“HMRC Distraint” also known as ‘HMRC Distress’ is the process of legally taking possession of goods for sale at public auction, to make payment towards an unpaid tax bill. Only HMRC and landlords have the ability to ‘distrain’ without the need to go to court, and therefore where there are tax arrears, the process is very simple for HMRC to pursue, more straightforward and likely to be used than other debt collection procedures.
If you have HMRC tax arrears, which could be for PAYE or VAT, your business is likely to be insolvent and suffering cashflow problems. Being issued with an HMRC Distraint notice is a serious situation and ideally we would have recommended taking action prior to this point, to possibly negotiate a Time to Pay arrangement.
When HMRC seek to distrain over your assets, a HMRC officer will come to your place of business, without notice, to discuss what is owed to them, take an inventory of your business assets and issue the HMRC distraint notice for you to sign. The distraint notice will inform you that you have 5 days in which to settle your debts prior to bailiffs coming to seize assets to take them away for auction. In the meantime, you are not allowed to move or dispose of the assets subject to the distraint.
The bailiff is instructed to recover goods equal to the value of your debt, plus the costs of removal and the sales process at auction. Taking account of the fact that the assets will often realise considerably less at auction than the replacement value, it can result in significantly more assets being removed than at first appears necessary. The bailiffs can come to your business within normal opening hours or between 8am and 8pm for Excise and VAT debt.
The necessary tools of your trade, and this really just means small items such as hand tools, rather than plant and machinery, are thankfully safe from recovery, unless you have no other goods of value available to seize. Fixtures, fittings, hired or leased items and personal property of employees, other than directors also come within the remit of items that cannot be removed under HMRC Distraint, but you have to be able to prove that they don’t belong to the company. However, typical distrainable items include cars, vans, office equipment and furniture, and stock. These items are generally of high value and will have been noted in the inventory taken during the initial visit serving the distraint notice.
If HMRC write and threaten distraint, it is not a bluff and immediate action is required – get advice straight away.
If an HMRC officer comes to your premises they are not allowed to force entry without a magistrate’s warrant, so meet them outside of the premises, even in the car park. By not letting them in the premises, you are temporarily stopping them from seizing possession of your goods. In the meantime you will have a short window of time in which to get professional help. If the HMRC officer is inside the premises and wants to prepare an inventory, you can refuse to sign it. Again this may give you a short window to get help.
If you have passed the point of HMRC having distrained, the next stage is when the bailiff attends to remove goods. This cannot happen until at least five days after HMRC has distrained. Once the bailiff has arrived, it is still possible to negotiate with the bailiff to make a payment on account and extend the distraint.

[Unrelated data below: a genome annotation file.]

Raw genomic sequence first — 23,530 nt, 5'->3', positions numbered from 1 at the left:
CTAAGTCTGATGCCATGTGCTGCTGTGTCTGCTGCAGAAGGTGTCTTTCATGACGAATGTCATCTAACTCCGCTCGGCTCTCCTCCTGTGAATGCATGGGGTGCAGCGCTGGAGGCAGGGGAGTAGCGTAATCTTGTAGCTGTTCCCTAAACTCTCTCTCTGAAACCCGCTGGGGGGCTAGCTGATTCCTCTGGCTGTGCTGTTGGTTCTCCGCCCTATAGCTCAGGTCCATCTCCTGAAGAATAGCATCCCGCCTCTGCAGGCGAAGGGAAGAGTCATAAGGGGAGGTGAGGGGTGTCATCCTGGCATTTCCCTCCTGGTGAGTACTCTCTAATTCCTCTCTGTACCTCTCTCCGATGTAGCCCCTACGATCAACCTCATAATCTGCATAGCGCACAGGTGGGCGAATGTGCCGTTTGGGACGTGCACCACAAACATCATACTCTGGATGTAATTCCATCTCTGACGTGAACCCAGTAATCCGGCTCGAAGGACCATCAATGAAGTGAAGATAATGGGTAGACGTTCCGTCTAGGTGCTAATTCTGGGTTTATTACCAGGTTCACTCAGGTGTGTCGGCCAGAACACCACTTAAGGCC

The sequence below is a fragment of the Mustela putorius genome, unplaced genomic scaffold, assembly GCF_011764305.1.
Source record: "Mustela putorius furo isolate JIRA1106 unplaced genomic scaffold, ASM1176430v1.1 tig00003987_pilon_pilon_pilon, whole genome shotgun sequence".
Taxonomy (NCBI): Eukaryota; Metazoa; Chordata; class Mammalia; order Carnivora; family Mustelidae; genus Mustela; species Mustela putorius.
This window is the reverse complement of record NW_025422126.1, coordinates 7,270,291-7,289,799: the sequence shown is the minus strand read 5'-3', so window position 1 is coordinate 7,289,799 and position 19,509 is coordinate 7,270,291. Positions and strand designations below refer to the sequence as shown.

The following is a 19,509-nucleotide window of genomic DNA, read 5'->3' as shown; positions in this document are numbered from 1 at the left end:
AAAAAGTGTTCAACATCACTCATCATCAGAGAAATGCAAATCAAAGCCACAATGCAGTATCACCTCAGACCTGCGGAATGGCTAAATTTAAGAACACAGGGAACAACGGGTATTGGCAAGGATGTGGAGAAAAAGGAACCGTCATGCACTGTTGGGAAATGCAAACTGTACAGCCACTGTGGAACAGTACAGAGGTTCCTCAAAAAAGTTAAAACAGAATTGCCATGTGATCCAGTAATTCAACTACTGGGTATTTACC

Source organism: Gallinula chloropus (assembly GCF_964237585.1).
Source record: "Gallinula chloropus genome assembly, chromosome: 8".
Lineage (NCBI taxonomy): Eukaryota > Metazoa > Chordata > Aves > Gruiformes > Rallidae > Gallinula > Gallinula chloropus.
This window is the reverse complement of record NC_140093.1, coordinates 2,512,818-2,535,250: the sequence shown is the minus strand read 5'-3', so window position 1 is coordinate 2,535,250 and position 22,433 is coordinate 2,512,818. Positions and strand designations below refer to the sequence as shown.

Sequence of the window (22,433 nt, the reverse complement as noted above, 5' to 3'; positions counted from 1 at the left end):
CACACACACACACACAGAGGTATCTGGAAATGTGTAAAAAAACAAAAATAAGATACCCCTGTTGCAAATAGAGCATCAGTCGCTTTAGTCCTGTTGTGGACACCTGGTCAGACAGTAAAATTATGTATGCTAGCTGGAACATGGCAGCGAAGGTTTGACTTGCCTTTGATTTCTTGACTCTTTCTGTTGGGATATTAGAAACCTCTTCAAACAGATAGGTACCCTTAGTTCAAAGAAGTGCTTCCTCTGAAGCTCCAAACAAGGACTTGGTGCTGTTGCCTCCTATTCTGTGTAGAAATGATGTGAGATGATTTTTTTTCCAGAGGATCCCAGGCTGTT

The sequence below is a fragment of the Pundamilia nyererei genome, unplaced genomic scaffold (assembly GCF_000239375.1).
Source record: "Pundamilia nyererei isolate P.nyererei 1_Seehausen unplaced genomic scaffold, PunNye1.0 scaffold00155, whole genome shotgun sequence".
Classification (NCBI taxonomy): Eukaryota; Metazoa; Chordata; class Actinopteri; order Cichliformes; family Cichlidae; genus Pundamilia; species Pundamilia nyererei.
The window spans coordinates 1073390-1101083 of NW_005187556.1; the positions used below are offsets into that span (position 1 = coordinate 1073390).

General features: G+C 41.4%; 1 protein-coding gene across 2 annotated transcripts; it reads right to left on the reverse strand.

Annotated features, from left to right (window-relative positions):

The key is to ensure that as soon as HMRC take action against you, even if you cannot pay the debt immediately, to avoid your goods being taken away, there are still some steps you can take with the benefit of expert advice that could protect your goods and business, but you must act as soon as possible.
HMRC have become more active over the last few years in collecting unpaid taxes and following through enforcement action with Distraint Orders and winding up petitions. If you have been issued with an HMRC Distraint order then you have either failed to keep up with payment plans previously arranged with HMRC, or you have simply ignored warnings following non-payment of arrears. Once you have been issued with an HMRC Distraint Order, you potentially will only have 5 days to act to protect your business, so we recommend that you contact us on the day it is received and we can react quickly to offer the correct legal advice and sound out the options available to you. It is not too late and you can still avoid possession and auction of your assets from HMRC.
If you need help obtaining funds to pay the debt, or would like to consider a Time to Pay Arrangement - Cashsolv can help. Cashsolv provide fast, short-term business loans up to £250,000 within 24hours, or can act on your behalf to negotiate with HMRC to agree spreading payments to clear arrears over up to 12 months. Although, HMRC has a legal duty to collect taxes and will take enforcement action if necessary, it is important to remember, that actually at the end of the day, they would rather be paid what is owed than go through the process of auction of goods. Cashsolv can intervene on your behalf, to work with HMRC, to protect your business and avoid the possible disastrous consequences of your goods being taken away to be sold at auction.
For more information on HMRC Time To Pay, view our relevant pages:
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